At this level the first three rounds of play are regionalized. By that I mean the country has been divided up into 8 regions. Each comprises a group of conferences. From those conferences, a committee selects eight teams to compete in their NCAA Regional tournament. The regional tournament winners then advance to the national quarterfinal round.

The eight teams who reach the regional tournaments do so in two ways. First are the automatic qualifiers. Those are the champions of the conferences in that region. Midwestern State is in the NCAA’s South Central region as part of the Lone Star Conference. The Heartland Conference and the Rocky Mountain Athletic Conference are the other two conferences in the region. The winner of each earns an automatic bid to the NCAA regional tournament.

Now that three automatic spots are covered, that leaves five for the selection committee to fill. These are done primarily from the Region’s ranking of teams. The rankings reflect how teams in the region do against each other and how they do against common opponents, among other factors.

So if a team wants to earn an at-large bid to the NCAA regional tournament it must demonstrate its strength relative to other prospective at-large teams in that region. Teams do so by playing non-conference teams within the region. It can also mean playing teams outside the region that demonstrate your level of play in comparison to others.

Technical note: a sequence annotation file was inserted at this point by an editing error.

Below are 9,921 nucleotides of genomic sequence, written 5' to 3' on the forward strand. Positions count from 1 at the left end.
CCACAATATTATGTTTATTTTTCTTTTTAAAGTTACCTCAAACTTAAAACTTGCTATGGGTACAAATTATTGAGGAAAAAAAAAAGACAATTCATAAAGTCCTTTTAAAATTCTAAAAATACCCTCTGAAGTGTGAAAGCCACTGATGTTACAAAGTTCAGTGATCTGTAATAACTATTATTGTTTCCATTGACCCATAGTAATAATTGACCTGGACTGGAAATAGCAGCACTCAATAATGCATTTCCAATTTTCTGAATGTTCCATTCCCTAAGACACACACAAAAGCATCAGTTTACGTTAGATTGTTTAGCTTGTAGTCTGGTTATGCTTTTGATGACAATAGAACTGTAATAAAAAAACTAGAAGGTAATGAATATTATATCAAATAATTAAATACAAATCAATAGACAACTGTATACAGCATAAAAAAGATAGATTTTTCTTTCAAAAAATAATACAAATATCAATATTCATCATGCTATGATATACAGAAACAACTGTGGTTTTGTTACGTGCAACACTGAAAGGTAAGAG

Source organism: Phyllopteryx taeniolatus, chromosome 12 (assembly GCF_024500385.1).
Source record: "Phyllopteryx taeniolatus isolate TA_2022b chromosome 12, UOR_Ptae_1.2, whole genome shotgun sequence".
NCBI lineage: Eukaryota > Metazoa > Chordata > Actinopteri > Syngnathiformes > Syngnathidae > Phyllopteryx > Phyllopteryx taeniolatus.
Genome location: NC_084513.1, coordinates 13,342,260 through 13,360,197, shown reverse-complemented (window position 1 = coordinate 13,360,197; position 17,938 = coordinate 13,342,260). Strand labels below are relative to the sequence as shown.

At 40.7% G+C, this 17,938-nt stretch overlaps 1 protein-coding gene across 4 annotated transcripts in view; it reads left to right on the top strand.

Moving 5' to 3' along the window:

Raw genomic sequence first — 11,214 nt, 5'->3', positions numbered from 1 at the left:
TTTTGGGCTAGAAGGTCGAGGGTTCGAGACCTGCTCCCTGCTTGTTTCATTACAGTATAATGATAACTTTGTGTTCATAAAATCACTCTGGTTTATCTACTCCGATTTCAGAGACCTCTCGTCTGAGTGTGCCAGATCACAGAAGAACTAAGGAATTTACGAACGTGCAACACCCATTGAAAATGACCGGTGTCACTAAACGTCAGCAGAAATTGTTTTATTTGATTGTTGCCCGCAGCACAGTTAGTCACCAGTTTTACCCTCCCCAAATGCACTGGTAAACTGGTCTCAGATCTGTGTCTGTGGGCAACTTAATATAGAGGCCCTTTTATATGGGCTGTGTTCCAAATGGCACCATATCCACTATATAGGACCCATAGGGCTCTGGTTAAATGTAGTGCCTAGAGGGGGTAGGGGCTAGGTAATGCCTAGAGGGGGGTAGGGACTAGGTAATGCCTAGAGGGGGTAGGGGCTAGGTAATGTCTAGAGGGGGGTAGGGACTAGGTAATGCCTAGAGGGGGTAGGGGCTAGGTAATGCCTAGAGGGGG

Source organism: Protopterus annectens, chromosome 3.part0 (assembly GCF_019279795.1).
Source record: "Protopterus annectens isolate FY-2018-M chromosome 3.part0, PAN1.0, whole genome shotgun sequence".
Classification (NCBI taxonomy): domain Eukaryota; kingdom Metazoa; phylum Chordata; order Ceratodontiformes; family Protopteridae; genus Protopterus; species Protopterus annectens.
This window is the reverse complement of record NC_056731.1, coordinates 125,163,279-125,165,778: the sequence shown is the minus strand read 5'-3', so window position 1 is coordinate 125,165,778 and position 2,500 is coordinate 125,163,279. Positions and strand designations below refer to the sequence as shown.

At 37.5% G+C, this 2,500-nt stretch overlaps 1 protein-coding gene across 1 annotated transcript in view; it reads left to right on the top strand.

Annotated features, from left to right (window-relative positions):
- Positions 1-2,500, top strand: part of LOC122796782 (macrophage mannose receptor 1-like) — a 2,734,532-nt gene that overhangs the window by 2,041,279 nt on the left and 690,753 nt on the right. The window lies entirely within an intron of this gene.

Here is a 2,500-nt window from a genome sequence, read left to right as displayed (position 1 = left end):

The bottom line is that non-conference match selection matters for at least some teams. Not only must a team select its opposition well, it must do well against them. This is why we don’t call them friendly, and why we count them as part of our official season. You can compare this whole process to how the CEV ranks countries and teams based on their performance in CEV competitions for consideration toward bid distribution and seedings.

Coaching Log – September 4, 2017

This is an entry in my volleyball coaching log for the 2017-18 season.

The 2017 NCAA Division II season is underway!

Player meetings

As we prepared for the first weekend of competition, we did individual meetings with all the players. They were basically a check-in to talk about where each of them was at in their development, how they were feeling about the team, etc. Of course we also talked with each of them about where we see them vis-a-vis playing time.